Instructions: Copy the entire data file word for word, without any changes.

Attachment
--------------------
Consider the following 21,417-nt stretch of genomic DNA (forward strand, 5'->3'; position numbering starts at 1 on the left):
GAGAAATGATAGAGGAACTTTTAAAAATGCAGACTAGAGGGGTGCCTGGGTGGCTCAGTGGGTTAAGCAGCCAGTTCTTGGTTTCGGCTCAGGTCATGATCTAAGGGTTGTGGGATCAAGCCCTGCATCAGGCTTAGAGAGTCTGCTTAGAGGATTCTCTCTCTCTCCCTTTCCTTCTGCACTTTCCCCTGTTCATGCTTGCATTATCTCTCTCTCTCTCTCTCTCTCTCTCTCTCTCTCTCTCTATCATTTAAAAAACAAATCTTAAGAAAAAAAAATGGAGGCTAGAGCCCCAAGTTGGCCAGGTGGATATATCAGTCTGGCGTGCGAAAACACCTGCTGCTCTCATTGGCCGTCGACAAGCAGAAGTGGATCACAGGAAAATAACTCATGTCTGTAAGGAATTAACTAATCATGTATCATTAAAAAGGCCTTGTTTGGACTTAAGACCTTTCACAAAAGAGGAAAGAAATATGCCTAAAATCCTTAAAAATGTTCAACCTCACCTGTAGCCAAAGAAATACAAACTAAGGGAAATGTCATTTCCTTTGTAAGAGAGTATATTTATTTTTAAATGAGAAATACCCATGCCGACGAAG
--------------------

Consider the following 21,417-nt stretch of genomic DNA (forward strand, 5'->3'; position numbering starts at 1 on the left):
GAGAAATGATAGAGGAACTTTTAAAAATGCAGACTAGAGGGGTGCCTGGGTGGCTCAGTGGGTTAAGCAGCCAGTTCTTGGTTTCGGCTCAGGTCATGATCTAAGGGTTGTGGGATCAAGCCCTGCATCAGGCTTAGAGAGTCTGCTTAGAGGATTCTCTCTCTCTCCCTTTCCTTCTGCACTTTCCCCTGTTCATGCTTGCATTATCTCTCTCTCTCTCTCTCTCTCTCTCTCTCTCTCTCTCTATCATTTAAAAAACAAATCTTAAGAAAAAAAAATGGAGGCTAGAGCCCCAAGTTGGCCAGGTGGATATATCAGTCTGGCGTGCGAAAACACCTGCTGCTCTCATTGGCCGTCGACAAGCAGAAGTGGATCACAGGAAAATAACTCATGTCTGTAAGGAATTAACTAATCATGTATCATTAAAAAGGCCTTGTTTGGACTTAAGACCTTTCACAAAAGAGGAAAGAAATATGCCTAAAATCCTTAAAAATGTTCAACCTCACCTGTAGCCAAAGAAATACAAACTAAGGGAAATGTCATTTCCTTTGTAAGAGAGTATATTTATTTTTAAATGAGAAATACCCATGCCGACGAAG